The ballot proposition will read as follows: “(a) RESOLVED, That the Board of Education of the Shelter Island Union Free School District, in the County of Suffolk, New York, (the “District”), is hereby authorized to construct various building improvements at the Shelter Island School, and to expend therefor an amount not to exceed $2,237,000; (b) that a tax is hereby voted therefor in the amount of not to exceed $2,237,000 to finance such cost, such tax to be levied and collected in installments in such years and in such amounts as shall be determined by said Board of Education; and (c) that the District is authorized to issue serial bonds to finance all or part of said cost, and a tax is hereby voted to pay the interest on said bonds as the same shall become due and payable.”

Proposition 3:
Emergency Generator Bond

A “yes” vote will allow the Shelter Island School District to borrow up to $600,000 through the sale of 10-year bonds to install a new emergency generator in the school. With the school’s current Korean War-era generator no longer reliable, according to district officials, the building cannot remain an official Red Cross shelter.

The bond would cover $420,000 for a new generator and the labor required to install it and its related wiring; $85,000 to install an emergency battery-powered lighting and backup fire alarm system, as required by New York State Education Department rules; and $95,000 in contingencies and fees.

Repaying the bond would cost the district an estimated $729,938, or an average of about $73,000 a year for 10 years starting with the 2012-2013 school year. District officials expect to finish paying back the bond during the 2021-2022 school year.

The debt service for the bond would require a tax rate of approximately 0.0239 per $1,000 of assessed property value for one year of repayment, according to Town Assessor Al Hammond. A property valued at $500,000 would pay approximately $11.95 for the first year.

The language on the ballot will be as follows: “(a) RESOLVED, That the Board of Education of the Shelter Island Union Free School District, in the County of Suffolk, New York, (the “District”), is hereby authorized to install a new generator and related lighting improvements at the Shelter Island School, and to expend therefor an amount not to exceed $600,000; (b) that a tax is hereby voted therefor in the amount of not to exceed $600,000 to finance such cost, such tax to be levied and collected in installments in such years and in such amounts as shall be determined by said Board of Education; and (c) that the District is authorized to issue serial bonds to finance all or part of said cost, and a tax is hereby voted to pay the interest on said bonds as the same shall become due and payable.”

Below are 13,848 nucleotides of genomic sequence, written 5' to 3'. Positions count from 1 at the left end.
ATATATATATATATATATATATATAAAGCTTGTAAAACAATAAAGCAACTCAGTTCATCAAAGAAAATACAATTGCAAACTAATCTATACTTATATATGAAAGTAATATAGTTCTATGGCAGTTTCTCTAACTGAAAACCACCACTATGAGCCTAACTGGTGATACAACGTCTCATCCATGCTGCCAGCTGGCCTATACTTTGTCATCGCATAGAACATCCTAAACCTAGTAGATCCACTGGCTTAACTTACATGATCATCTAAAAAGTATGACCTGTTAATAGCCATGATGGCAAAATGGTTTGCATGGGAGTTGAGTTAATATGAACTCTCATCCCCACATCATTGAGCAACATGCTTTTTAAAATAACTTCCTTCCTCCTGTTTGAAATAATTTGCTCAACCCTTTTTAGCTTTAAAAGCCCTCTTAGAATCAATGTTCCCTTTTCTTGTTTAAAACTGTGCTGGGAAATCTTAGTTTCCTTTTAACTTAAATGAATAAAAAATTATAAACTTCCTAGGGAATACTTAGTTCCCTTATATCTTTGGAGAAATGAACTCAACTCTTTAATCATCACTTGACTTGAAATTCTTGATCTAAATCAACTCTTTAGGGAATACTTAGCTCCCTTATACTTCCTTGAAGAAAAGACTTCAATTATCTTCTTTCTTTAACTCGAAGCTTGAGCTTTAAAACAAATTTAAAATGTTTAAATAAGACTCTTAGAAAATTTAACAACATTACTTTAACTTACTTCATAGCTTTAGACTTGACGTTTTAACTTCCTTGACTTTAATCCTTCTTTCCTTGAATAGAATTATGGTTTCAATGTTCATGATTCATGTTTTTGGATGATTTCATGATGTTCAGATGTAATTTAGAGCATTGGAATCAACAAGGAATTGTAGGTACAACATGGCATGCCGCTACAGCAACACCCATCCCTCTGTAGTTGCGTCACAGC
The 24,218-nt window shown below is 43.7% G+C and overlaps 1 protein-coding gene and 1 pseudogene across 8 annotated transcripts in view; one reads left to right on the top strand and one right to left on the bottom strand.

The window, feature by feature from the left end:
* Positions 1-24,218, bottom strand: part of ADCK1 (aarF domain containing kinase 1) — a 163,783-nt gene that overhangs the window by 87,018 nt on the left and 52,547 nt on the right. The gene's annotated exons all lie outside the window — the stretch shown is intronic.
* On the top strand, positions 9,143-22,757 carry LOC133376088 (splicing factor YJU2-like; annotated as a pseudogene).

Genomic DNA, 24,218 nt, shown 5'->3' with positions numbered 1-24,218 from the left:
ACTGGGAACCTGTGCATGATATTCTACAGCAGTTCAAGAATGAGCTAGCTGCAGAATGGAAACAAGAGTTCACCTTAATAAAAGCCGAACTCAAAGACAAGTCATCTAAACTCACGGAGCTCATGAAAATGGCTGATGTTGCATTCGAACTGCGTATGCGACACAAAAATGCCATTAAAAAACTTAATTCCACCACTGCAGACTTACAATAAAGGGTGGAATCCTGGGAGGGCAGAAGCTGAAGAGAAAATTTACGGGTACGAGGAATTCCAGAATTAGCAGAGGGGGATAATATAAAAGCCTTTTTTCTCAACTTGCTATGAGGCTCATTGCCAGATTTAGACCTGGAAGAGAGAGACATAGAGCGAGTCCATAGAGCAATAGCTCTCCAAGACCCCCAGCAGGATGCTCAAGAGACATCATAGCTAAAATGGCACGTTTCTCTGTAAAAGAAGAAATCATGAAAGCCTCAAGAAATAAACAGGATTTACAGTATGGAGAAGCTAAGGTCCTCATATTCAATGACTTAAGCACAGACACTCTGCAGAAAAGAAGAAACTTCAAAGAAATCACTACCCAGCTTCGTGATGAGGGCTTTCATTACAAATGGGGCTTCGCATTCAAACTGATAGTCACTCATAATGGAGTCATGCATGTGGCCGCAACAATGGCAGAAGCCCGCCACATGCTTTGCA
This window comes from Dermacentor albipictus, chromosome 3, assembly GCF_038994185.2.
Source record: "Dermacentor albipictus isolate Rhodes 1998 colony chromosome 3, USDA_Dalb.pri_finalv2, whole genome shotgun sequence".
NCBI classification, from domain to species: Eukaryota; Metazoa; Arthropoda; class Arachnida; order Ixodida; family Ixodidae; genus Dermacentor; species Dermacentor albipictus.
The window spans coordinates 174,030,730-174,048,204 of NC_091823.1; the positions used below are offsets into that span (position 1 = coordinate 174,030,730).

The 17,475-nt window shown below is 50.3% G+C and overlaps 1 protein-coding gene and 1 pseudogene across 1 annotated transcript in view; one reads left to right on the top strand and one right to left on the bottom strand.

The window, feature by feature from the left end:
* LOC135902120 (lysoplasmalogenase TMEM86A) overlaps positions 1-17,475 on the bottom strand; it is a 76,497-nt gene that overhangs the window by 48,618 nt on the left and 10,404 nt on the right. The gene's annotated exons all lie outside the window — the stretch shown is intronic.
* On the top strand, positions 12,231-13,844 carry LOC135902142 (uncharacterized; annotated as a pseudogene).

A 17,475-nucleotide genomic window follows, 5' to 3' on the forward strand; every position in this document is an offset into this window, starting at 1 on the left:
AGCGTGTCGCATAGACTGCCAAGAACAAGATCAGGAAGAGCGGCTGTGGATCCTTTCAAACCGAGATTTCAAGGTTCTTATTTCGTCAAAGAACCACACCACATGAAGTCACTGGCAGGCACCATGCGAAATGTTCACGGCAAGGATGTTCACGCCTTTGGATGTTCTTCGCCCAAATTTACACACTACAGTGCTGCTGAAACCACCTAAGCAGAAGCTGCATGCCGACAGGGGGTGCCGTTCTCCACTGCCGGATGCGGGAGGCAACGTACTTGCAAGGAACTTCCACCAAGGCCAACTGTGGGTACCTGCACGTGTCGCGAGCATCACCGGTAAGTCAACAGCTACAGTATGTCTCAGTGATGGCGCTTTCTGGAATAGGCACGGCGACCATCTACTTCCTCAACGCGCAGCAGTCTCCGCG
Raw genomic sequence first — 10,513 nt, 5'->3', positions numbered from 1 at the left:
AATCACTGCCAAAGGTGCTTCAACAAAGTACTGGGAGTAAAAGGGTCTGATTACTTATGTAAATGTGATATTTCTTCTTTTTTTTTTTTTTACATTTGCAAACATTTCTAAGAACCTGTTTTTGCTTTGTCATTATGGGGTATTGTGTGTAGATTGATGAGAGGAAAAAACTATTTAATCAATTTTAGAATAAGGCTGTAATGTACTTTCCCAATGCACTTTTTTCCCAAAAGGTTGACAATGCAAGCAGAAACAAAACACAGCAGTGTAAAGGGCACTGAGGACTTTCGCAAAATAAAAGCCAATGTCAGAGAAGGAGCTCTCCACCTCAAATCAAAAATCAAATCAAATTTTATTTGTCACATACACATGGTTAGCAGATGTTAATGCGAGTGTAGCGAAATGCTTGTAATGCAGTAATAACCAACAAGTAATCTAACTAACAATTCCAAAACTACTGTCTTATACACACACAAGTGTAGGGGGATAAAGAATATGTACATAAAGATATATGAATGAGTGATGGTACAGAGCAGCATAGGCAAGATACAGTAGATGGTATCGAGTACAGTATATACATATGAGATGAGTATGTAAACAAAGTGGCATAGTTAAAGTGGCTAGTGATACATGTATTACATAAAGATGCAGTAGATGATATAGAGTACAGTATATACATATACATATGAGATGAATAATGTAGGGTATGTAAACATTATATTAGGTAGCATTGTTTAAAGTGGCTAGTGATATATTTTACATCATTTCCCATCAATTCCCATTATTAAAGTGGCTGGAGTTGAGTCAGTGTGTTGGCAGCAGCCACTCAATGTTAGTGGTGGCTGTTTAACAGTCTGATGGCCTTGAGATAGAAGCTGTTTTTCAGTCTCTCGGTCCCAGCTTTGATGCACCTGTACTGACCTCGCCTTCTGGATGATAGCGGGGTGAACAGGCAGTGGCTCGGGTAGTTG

Proposition 4:
Project FIT Capital Reserve

A “yes” vote would create a Project FIT capital reserve fund, essentially a savings account, according to the district’s business leader, Sam Schneider. The reserve would be funded through Project FIT member fees and any money left after district operational expenses are met.

A “yes” vote will not result in any additional tax levy. Voters must approve the FIT proposal because state law prohibits school districts from building up cash reserves year by year through annual operating budgets.

The money would fund improvements to Project FIT facilities, not including the demolition of the current FIT building addition and its replacement. A number of improvements have been suggested, such as fixing the fencing and some net posts at the tennis courts on Duvall Avenue and the backstops at the ball fields at Fiske Field. Voters would have to approve any specific uses of the money.

The language on the ballot will be as follows: “Shall the Board of Education of the Shelter Island Union Free School District be authorized to establish, pursuant the Education Law section 3651, a Capital Reserve Fund to be known as the “Project F.I.T. Capital Reserve” for the purpose of renovations to the portion of the school building commonly known as the FIT Center (room replacement, window replacement, toilet room renovations, masonry/concrete replacement, door replacement, floor replacement, wall replacement, mirror replacement, office renovation, electrical, plumbing, heating/ventilation renovations, carpentry renovations, security systems, building expansion, the purchase of facilities equipment for proper maintenance, materials for proper maintenance), parking facilities and entranceway renovations. The ultimate amount of the aforesaid Capital Reserve Fund is $10,000,000 plus interest thereon and the probable term is to be 20 years; the funds are to be transferred from surplus monies remaining in the general fund each year as received by the District from the Town of Shelter Island for use in connection with Project F.I.T., that have been designated as originating from Project F.I.T user fees or from other appropriations from the Town of Shelter Island to the School District for Project F.I.T. Additionally, the Board of Education may make a one time transfer of funds are in excess of need, after repairs are made to resolve code issues, from those funds that were appropriated by Board of Education resolution on April 20, 2009.”